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Enthalpy the amount of
energy possessed by a thermodynamic system (see Thermodynamics) for transfer between itself and its environment. For example, in a
chemical reaction, the change in enthalpy of the system is the heat of the reaction. In a phase change,
as from a liquid to a gas, the change in enthalpy of the system is the latent heat of vaporization. In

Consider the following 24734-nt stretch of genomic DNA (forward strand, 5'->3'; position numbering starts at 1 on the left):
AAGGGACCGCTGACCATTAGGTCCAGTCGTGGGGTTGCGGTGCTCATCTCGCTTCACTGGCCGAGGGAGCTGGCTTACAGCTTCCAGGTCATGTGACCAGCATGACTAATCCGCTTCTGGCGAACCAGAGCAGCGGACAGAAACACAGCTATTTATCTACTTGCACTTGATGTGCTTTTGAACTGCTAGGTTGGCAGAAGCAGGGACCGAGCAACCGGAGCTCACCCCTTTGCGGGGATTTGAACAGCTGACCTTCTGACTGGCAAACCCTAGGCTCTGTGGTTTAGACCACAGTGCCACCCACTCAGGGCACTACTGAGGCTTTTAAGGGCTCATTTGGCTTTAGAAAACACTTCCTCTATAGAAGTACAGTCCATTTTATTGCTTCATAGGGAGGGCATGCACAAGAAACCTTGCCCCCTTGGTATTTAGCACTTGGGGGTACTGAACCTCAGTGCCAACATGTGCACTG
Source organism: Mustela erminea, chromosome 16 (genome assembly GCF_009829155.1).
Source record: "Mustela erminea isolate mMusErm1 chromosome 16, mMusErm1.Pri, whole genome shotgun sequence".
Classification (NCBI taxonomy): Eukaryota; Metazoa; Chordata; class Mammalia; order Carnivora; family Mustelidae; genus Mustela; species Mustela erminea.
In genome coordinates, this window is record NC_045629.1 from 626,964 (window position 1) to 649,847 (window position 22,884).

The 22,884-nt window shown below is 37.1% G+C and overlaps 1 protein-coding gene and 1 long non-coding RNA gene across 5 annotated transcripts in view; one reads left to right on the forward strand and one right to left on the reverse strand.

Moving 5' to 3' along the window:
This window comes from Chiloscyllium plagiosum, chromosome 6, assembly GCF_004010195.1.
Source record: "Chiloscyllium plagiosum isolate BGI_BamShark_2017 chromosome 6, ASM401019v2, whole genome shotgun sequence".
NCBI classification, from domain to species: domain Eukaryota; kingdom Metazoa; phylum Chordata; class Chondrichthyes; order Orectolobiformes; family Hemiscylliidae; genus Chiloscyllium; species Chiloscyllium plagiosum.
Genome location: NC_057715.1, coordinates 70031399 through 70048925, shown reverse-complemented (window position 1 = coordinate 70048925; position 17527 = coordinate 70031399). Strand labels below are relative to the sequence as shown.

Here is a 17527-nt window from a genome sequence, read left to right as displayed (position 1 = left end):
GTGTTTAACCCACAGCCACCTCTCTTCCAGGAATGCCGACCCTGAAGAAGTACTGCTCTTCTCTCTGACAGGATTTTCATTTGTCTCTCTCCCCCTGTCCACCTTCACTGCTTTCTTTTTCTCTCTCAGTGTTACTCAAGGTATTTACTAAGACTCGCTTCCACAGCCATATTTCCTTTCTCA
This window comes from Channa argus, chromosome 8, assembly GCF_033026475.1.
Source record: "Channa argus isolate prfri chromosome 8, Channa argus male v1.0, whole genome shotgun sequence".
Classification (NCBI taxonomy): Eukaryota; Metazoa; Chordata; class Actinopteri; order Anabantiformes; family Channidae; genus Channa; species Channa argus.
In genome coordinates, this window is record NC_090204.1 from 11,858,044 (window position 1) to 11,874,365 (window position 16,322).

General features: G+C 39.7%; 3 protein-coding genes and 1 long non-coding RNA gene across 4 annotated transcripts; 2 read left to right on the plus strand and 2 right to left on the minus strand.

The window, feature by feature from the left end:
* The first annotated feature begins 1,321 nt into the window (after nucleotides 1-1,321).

a simple temperature change, the change in enthalpy with each degree is the heat capacity of the
system at constant pressure. The German physicist Rudolf J.E. Clausius originated the term
in 1850. Mathematically, enthalpy H is identified as U + PV, where U is internal energy, P is pressure, and V is volume. H is measured in joules or British termal units (BTUs).